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**Definition of Calculus**

Calculus is the study of infinitesimally small changes. Take for example the path of the helicopter below. In describing its motion, we can take several points on its path and give its GPS location at that point and the time at which each measurement was taken. If only a few points are used and we never saw the airplane fly, we might decide that the airplane flew like this. , 10:42.11 am , 10:44.12 am , , , , 10:43.46 am

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**Definition of Calculus**

Calculus is the study of infinitesimally small changes. Take for example the path of the helicopter below. In describing its motion, we can take several points on its path and give its GPS location at that point and the time at which each measurement was taken. We might try using more points like this. But when we draw the ACTUAL path, we see that we miss what might be a very important change. We would need an infinite number of points to perfectly describe the motion of the airplane!

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**But how do we perform the math?**

Typically, we describe the location of the airplane as an equation or set of equations. The path below might have an equation something like this…

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**But how do we perform the math?**

So, how do we solve this for the velocity? We could try what some of you have learned in AP physics… and But what do we use for the change in x, y or t? No matter which (or even how many) points we choose, we still do not describe the velocity completely!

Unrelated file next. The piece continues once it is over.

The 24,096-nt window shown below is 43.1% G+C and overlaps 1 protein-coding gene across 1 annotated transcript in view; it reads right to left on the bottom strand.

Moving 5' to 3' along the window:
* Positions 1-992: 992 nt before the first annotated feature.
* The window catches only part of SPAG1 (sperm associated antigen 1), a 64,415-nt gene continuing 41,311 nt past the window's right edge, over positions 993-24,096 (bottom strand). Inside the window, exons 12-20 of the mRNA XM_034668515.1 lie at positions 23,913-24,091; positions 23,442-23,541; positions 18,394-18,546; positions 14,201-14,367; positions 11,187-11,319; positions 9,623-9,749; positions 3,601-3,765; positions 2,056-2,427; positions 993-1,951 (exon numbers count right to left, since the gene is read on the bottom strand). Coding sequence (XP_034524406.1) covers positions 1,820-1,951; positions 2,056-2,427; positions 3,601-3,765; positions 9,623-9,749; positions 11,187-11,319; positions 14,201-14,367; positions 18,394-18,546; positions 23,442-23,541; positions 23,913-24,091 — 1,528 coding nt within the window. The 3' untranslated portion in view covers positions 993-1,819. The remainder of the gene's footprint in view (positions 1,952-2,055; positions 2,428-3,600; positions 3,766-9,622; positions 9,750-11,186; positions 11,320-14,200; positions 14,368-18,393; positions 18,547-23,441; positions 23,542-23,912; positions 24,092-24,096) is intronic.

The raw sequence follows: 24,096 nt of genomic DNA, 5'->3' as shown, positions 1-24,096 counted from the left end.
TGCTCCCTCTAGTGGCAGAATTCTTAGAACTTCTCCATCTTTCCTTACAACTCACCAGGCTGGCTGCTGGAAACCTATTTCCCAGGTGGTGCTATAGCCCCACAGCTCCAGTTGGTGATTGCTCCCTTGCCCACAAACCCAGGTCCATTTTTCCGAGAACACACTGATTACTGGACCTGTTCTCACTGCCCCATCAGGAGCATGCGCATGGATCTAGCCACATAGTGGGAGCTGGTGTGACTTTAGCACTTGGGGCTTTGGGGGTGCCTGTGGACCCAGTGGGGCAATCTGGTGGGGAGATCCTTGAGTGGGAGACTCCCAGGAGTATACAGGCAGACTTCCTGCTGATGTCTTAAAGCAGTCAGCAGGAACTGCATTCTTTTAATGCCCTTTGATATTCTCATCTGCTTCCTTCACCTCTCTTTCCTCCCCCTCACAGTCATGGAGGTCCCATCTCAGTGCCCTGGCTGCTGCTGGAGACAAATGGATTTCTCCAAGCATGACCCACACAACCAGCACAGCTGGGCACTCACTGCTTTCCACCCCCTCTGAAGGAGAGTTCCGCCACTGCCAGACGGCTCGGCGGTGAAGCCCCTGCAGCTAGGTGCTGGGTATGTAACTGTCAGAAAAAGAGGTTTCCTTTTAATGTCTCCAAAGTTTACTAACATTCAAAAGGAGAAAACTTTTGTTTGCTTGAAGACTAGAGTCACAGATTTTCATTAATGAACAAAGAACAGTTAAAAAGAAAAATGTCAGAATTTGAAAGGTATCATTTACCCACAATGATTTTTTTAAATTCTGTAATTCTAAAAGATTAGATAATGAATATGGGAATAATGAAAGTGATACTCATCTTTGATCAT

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**Definition of Calculus**

We nee to use an infinite number of points and do a calculation for EVERY ONE OF THEM!!!!!!! Thankfully, Sir Isaac Newton and Gottfried Leibniz each developed a simple method to perform a single calculation on an equation that gives the same result as an infinite number of calculations for an infinite number of points. CALCULUS! There are two parts to calculus… First, a treatment of ratios of two changes (the change in one quantity over the change in another. (derivatives) Second, an infinite sum of all values of a quantity (integral).

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**Definition of a Derivative**

We call the limit of the ratio of a change in two quantities as the denominator goes to zero a derivative. Derivatives are the slope of a curve. For example, the instantaneous velocity is the derivative of the position with respect to time.

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**Slopes of curves are the derivative of the function that makes the curve.**

The derivative of the line is shown below for various points.

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**The derivative of a sum is the sum of the derivatives.**

If two derivatives are multiplied, it is possible to cancel

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**There are two groups of derivatives that we will most often use in this class.**

Polynomials Trigonometric Functions

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**Definition of Integration**

Integration is the inverse of derivation. To find an integral we find the thing that, when a derivative is taken, we get the thing in the integral. The integral of a derivative is the thing in the integral. There are two types of integrals, definite and indefinite. Integrals may be thought of as infinite sums and they tell us the area under a curve.

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**Area under a curve is the integral. **

The integral of the line between various points is shown in the figure below. positive area negative area

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There are two groups of integrals that we will most often use in this class. (Other integrals are found in appendix D.) Polynomials Trigonometric Functions

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**The integral of a sum is the sum of the integrals.**

The process of substitution Definite integrals

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